Indian Navy Ready to Deal with Any Security Challenge: Admiral R Hari Kumar

Indian Navy

New Delhi:  Asserting that Indian Navy was “fully confident of defending India’s maritime interests,” Navy Chief Admiral R. Hari Kumar assured the nation that it “stands ready to deal with any security challenge.”

Addressing the media ahead of Navy Day December 4, he said the Indian Navy is carrying out acquisition of hardware and platforms in keeping with the security challenges facing the nation.

On China and its more than 350-ship strong People’s Liberation Army-Navy, he said the Indian Navy was keeping track of Chinese forays into the Indian Ocean region, and added that Beijing’s activities and that of Pakistan are closely watched.

On the creation of theatre commands – i.e. integrating units of the army, navy and air force – Admiral Kumar described the decision to form such commands and the creation of the post of chief of defence staff (CDS) as the “single most important higher defence reform” since India’s independence in 1947.

Admiral Kumar who took charge as the 25th Chief of Naval Staff on November 30, said that the details of the proposed maritime command are being worked out and indicated that its basic structure could come up by next year.

“There is clear dissemination of national policy, there is greater awareness of national security challenges, direct responsibility and accountability to the political executive, faster decisions, faster approvals, much reduced processing time, handling of subjects by subject matter experts and fewer layers of bureaucracy,” he said.

“I find that the Department of Military Affairs has made a substantial difference to the way armed forces process issues at headquarters,” he said.

Asked about differences within the three wings of the defence forces on the creation of theatre commands, the Navy Chief said “jointness and integration is not something that can happen in a very short time.” He pointed to the case of the US where the decision to integrate the three services into theatre commands took decades.

“It is a complicated process, it’s not something that can be put together in a very short time,” he said.

In the case of the maritime command, Admiral Kumar said, the charter will largely be operational. It would have a limited administrative or maintenance role with all aspects of operations handled by the command. The role of the service chief would be limited but since he would be part of the Chiefs of Staff Committee, the service chief would be informed of the operations undertaken by the theatre command, he said.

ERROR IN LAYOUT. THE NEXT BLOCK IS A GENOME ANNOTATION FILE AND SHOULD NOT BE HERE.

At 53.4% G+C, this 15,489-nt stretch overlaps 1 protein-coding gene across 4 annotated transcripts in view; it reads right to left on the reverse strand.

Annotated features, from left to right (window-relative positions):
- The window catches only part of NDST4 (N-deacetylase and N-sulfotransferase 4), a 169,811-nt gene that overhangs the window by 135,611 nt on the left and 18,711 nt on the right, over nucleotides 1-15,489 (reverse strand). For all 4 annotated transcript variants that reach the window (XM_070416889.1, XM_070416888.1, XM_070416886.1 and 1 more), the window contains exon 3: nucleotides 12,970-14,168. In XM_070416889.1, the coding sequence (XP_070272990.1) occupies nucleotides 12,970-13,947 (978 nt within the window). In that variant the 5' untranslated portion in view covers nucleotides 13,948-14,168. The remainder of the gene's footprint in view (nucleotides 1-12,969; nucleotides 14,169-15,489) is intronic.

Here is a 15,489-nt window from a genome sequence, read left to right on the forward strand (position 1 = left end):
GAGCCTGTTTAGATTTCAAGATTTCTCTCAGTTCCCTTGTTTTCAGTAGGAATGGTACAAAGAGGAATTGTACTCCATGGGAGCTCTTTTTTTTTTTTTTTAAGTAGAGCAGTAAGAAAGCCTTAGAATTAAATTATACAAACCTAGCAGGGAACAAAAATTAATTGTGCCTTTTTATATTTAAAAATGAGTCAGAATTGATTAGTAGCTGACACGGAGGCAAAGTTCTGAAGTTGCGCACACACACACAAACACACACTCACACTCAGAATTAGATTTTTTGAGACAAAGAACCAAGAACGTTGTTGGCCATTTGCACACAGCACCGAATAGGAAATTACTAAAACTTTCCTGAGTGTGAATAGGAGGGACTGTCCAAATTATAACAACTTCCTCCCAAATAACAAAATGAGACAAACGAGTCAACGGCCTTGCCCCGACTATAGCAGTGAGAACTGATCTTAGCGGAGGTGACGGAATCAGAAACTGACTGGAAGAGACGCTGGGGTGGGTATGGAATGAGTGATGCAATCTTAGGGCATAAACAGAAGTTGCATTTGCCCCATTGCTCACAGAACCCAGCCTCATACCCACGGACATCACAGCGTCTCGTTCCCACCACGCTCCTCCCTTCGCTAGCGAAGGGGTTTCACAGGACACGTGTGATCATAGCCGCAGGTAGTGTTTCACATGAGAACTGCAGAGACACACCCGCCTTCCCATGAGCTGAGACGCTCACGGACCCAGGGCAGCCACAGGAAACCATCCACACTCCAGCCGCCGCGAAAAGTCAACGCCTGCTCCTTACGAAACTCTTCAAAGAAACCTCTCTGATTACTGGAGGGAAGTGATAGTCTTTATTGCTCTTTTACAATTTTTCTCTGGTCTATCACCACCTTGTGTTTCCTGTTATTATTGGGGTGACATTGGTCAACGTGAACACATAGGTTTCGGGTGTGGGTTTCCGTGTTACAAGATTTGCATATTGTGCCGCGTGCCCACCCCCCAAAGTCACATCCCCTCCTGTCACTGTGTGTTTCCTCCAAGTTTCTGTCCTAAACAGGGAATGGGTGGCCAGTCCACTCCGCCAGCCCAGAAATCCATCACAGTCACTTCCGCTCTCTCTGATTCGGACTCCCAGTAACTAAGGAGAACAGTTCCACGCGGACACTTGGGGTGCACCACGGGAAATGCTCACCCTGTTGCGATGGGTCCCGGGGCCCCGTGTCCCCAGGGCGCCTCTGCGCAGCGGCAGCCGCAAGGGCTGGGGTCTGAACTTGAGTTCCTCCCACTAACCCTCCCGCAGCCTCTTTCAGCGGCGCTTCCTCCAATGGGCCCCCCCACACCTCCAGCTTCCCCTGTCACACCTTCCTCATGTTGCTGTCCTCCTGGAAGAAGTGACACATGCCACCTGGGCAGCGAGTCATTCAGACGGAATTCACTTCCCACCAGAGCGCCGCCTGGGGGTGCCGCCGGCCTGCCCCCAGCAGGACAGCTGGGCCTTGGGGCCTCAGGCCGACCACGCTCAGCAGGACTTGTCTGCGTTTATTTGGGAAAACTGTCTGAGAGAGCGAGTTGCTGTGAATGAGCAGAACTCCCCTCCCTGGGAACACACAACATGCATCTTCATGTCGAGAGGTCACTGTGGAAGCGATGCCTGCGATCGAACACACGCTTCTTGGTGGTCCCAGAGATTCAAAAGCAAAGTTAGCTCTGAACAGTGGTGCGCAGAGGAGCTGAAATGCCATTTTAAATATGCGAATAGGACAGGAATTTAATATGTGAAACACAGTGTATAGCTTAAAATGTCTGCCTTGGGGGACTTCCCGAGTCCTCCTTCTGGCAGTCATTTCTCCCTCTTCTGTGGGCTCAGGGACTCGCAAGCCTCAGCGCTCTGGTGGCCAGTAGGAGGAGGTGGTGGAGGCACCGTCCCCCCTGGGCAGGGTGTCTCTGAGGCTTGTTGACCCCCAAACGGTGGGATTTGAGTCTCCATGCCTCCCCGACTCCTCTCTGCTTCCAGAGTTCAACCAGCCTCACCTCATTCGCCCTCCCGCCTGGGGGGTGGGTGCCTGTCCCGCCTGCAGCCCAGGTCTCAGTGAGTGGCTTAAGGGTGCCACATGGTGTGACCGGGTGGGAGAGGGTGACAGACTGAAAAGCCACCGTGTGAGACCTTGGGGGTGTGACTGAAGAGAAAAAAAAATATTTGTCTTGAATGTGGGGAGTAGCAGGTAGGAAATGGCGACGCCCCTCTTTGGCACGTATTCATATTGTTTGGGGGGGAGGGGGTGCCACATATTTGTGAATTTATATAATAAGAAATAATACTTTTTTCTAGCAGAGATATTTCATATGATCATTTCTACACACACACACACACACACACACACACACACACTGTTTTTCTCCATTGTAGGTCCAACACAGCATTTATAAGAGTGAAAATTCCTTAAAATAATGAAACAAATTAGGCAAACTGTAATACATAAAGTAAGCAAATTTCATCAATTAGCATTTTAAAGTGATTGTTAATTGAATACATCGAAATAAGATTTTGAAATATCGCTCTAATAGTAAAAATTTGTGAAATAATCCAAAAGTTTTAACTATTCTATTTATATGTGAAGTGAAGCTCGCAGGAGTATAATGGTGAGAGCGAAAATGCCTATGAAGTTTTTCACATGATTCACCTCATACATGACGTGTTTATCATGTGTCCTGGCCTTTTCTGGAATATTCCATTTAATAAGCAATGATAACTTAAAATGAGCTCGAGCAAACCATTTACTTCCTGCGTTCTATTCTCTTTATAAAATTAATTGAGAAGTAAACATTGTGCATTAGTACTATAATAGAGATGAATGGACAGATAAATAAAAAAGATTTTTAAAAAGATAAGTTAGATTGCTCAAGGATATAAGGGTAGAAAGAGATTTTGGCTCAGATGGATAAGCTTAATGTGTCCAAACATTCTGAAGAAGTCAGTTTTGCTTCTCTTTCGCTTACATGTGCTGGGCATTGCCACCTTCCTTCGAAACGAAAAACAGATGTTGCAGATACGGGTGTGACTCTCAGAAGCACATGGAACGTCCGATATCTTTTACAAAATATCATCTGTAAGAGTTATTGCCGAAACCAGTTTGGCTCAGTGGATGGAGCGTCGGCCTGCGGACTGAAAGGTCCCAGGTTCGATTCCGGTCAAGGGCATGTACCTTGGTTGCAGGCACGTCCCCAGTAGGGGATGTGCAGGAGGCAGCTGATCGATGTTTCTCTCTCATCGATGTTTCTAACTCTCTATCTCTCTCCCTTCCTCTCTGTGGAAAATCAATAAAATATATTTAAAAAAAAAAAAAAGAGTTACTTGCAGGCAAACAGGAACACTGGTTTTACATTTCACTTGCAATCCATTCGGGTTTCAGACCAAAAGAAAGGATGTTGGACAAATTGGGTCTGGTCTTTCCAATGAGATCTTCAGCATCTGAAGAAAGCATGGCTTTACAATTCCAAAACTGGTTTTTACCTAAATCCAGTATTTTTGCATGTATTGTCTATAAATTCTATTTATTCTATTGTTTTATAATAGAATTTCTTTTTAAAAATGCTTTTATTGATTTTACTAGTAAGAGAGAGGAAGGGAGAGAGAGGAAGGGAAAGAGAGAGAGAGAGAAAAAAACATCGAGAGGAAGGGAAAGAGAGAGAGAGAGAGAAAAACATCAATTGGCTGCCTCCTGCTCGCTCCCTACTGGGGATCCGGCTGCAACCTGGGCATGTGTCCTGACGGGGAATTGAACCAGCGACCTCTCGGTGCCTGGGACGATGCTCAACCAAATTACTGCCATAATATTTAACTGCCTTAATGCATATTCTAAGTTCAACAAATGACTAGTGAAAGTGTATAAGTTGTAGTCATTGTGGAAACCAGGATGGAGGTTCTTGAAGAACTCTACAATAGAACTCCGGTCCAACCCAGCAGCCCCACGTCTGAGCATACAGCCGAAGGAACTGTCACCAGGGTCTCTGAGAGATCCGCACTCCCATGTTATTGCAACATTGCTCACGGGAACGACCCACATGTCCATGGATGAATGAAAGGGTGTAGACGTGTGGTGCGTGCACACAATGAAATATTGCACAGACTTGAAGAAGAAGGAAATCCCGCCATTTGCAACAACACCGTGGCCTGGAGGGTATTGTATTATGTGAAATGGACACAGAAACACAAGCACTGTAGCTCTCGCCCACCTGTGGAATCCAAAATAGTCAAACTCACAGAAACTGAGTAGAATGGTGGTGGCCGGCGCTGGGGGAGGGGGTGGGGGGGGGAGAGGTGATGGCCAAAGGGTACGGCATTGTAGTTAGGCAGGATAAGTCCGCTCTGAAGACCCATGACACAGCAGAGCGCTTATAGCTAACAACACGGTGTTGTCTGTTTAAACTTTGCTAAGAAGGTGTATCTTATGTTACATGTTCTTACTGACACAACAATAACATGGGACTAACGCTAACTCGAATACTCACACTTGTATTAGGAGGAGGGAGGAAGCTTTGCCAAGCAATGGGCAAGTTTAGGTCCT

On the Indo-Pacific and the role of the Indian Navy, the Navy chief said that the region had great significance for India given that $ 200 billion of trade passed through the waters of the Indo-Pacific. Indian diaspora had a strong presence along the littorals, he said.

On the Chinese Navy adding vessels to its fleet on a regular basis – making it one of the largest navies in the region with as many as 355 ships – Admiral Kumar said that India did not look at “capability development against any particular country.”

“We develop our capability based on our maritime interest. Therefore our planning, preparedness, everything is to ensure how we preserve, promote and protect our maritime interest,” he said. The Navy currently has 130 ships and had earlier planned to achieve securing 200 ships, which was revised to 170 ships by 2027.

The Navy Chief said Indian warships were deployed at forward positions during the border clashes with China at the Line of Actual Control in Eastern Ladakh, pointing out that the security situation at the northern borders has added to the challenges India faces.

On the presence of  Chinese warships’  in the Indian Ocean Region, Admiral Kumar said that on an average there are seven Chinese PLA Navy ships. They also send their submarines sometimes.

“We are aware about their (Chinese) ships deployment. We also plan our strategy keeping everything in mind,” said Admiral Kumar adding, “We have kept Chinese ships under close surveillance, and we continue to do that even now.”

On the strength of the Chinese Navy, the Admiral said they have constructed 180 ships in the last 10 years. On  the Indian Navy’s strength, he said the Indian Navy has evolved from 33 ships to “where we are today. We develop our capability based on our maritime interests not what others are doing.”

He said  39 warships and submarines are being constructed and 37 of them are being built in Indian shipyards. Detailing about the ships’ induction into the fleet, he said in the last seven years 28 ships were commissioned.

Talking about unmanned systems, Admiral Kumar said: “We have a ten-year road map with a plan to have indigenous unmanned airborne, underwater and autonomous systems.”

He appreciated the government’s decision to create a Department of Military Affairs, saying, “the creation of the Department of Military Affairs is the biggest reform in the military since independence along with the creation of the post of CDS. This enables faster decision-making and fewer layers of bureaucracy.”